The Bulldogs are coming off of an embarrassing 65-35 beatdown to archrival Harvard in one of the most anticipated games to take place in the John J. Lee Amphitheater in quite a while. (Or at least one of the most anticipated games that Yale has played in.) Yale now has less than 24 hours to recover from the devastating loss to face another New England opponent eager to knock the Bulldogs off.
Although the Ivy League schedule includes 56 games, only a handful of those matchups end up deciding the title. Friday”s contest between Harvard and Yale is one of those games this year. The Elis entered the season as perhaps the top challenger to the Crimson, and, sitting at 2-0 (with the next four games at home), Yale is in perfect position to make its run. Harvard, meanwhile, can gain some separation from the other Ivy contenders if it can avenge last season’s loss at Payne Whitney Gymnasium. All eyes (especially those from Philly) will be on New Haven Friday night to see what shakes out in what amounts to the first chapter of the Ancient Eight championship race.
Welcome to the fourth IHO Power Poll (based on games through 01/23/12). Please note that these rankings are based off of our best guesses of how the Ivy League picture will sort itself out. We always love to hear your gripes and whines in the comments below.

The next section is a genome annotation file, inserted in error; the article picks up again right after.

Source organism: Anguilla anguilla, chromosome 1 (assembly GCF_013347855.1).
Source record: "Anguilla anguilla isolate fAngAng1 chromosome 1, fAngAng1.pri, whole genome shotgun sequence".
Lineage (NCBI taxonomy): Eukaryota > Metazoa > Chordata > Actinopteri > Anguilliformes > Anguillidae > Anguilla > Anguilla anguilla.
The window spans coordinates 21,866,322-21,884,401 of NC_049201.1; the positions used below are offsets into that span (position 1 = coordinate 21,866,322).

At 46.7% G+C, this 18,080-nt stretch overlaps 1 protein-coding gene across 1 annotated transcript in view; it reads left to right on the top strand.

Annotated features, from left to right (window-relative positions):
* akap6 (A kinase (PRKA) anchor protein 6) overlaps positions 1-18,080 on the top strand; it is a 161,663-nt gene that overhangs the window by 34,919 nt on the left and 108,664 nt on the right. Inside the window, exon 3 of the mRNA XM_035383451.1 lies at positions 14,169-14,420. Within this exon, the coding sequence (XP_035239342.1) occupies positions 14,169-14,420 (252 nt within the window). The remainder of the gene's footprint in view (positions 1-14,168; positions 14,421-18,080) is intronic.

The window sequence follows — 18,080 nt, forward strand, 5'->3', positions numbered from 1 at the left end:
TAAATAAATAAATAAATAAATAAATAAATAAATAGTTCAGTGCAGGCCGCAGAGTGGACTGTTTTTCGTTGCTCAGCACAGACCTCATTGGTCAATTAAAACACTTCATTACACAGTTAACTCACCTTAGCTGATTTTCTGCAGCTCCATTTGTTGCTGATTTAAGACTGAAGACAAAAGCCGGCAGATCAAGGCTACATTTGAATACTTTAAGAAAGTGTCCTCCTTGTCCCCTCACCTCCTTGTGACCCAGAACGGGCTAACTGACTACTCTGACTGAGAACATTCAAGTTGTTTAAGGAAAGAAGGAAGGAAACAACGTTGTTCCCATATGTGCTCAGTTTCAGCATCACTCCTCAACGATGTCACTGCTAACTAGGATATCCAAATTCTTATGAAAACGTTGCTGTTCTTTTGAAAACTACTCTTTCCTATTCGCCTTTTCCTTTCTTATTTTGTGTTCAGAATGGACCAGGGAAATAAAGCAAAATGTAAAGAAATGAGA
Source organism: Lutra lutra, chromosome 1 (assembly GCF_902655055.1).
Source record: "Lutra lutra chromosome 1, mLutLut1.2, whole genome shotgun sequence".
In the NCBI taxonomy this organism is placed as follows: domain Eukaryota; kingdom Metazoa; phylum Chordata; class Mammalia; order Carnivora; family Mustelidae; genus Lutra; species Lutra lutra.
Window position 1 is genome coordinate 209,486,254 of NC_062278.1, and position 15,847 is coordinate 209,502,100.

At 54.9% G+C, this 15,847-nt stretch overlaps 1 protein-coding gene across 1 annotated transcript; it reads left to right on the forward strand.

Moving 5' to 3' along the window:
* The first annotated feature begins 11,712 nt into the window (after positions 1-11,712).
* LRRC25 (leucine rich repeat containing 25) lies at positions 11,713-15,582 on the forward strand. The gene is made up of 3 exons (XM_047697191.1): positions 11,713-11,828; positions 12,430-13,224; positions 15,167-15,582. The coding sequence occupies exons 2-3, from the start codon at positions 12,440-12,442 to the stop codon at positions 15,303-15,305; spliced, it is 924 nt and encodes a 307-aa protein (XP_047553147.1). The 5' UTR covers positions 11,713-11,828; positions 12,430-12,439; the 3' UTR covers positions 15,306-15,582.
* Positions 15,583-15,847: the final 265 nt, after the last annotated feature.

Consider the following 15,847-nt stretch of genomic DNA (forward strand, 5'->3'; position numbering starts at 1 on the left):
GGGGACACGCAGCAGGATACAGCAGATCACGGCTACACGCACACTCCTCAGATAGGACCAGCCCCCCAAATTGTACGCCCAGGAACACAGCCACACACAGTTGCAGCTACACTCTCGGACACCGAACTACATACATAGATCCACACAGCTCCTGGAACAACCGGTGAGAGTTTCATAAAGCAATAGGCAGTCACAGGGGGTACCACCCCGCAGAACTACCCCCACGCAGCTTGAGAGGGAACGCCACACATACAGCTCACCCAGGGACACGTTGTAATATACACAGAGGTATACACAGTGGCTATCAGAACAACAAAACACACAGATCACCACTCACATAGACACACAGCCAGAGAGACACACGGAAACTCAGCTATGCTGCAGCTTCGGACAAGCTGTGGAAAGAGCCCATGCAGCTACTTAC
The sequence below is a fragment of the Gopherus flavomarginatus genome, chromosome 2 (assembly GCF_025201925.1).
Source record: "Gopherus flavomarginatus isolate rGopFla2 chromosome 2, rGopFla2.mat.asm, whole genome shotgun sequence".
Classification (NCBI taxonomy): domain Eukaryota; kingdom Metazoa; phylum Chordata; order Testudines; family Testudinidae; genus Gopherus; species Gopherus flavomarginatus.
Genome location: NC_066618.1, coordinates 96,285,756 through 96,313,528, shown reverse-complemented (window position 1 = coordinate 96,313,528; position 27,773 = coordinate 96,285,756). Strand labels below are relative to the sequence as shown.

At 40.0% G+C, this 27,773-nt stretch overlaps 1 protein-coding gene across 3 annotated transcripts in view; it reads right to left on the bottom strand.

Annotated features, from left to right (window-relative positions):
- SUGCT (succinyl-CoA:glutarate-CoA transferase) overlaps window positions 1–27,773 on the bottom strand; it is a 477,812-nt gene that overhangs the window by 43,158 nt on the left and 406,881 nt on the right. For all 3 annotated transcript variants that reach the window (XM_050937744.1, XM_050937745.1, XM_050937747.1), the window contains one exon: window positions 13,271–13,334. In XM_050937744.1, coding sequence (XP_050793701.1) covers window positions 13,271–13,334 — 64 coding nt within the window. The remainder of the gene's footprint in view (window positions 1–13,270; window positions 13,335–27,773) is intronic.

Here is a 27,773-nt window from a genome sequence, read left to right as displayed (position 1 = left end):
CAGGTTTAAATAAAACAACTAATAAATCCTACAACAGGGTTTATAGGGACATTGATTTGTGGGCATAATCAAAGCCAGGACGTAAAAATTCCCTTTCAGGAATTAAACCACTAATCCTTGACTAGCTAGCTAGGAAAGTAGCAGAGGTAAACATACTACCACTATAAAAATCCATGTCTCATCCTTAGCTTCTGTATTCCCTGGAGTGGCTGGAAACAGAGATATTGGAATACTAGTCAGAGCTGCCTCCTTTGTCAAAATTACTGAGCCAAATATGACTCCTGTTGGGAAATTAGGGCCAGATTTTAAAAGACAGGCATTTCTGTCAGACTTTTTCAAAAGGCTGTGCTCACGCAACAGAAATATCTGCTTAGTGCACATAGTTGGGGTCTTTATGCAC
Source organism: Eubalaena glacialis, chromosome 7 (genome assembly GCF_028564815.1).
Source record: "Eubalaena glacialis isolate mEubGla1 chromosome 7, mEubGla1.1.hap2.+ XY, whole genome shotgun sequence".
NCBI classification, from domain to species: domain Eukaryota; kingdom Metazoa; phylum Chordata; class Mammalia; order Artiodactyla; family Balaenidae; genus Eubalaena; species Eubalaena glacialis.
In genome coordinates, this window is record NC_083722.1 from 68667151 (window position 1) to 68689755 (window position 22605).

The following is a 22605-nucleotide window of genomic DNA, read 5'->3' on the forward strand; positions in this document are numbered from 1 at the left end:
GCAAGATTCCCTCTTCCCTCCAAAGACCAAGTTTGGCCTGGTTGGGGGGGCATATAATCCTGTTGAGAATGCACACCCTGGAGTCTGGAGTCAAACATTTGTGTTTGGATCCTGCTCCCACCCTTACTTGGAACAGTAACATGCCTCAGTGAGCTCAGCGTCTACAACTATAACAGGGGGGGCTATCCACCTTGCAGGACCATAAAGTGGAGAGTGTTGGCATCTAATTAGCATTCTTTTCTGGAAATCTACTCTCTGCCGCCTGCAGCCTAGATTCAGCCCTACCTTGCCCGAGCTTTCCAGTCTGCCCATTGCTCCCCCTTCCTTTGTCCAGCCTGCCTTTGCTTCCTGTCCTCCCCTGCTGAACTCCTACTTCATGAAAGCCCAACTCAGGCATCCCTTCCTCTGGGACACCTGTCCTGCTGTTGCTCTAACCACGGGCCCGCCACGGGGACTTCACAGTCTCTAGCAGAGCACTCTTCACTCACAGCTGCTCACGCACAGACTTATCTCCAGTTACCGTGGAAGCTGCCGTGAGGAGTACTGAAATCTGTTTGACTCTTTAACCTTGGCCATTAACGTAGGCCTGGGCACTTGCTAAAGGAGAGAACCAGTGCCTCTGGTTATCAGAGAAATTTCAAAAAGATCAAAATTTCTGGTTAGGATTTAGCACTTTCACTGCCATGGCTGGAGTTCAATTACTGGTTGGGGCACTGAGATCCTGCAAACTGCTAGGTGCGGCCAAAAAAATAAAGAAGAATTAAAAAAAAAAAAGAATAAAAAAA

1. Harvard (2-0), (16-2)- Harvard’s 54-38 win in Hanover, which moved the Crimson into a tie for first place, might not have been the most impressive performance of the week, but it did nothing to dispel the notion that Harvard is still the team to beat. The starting five managed a paltry 22 points against the Big Green, but what could have been a dire situation on the road was actually a comfortable blowout thanks to the bench’s performance. Freshman Steve Moundou-Missi continued his excellent play of late with nine points and four rebounds, and guards Corbin Miller and Christian Webster—both returning from injury—chipped in 13 and eight points on a combined eight of 10 shooting (five of seven from deep). The Crimson’s relatively light stretch comes to an end next weekend, as the stage is set for a clash of undefeated squads at Payne Whitney Gymnasium, the site of two crushing losses for Harvard a season ago. –C. River Banks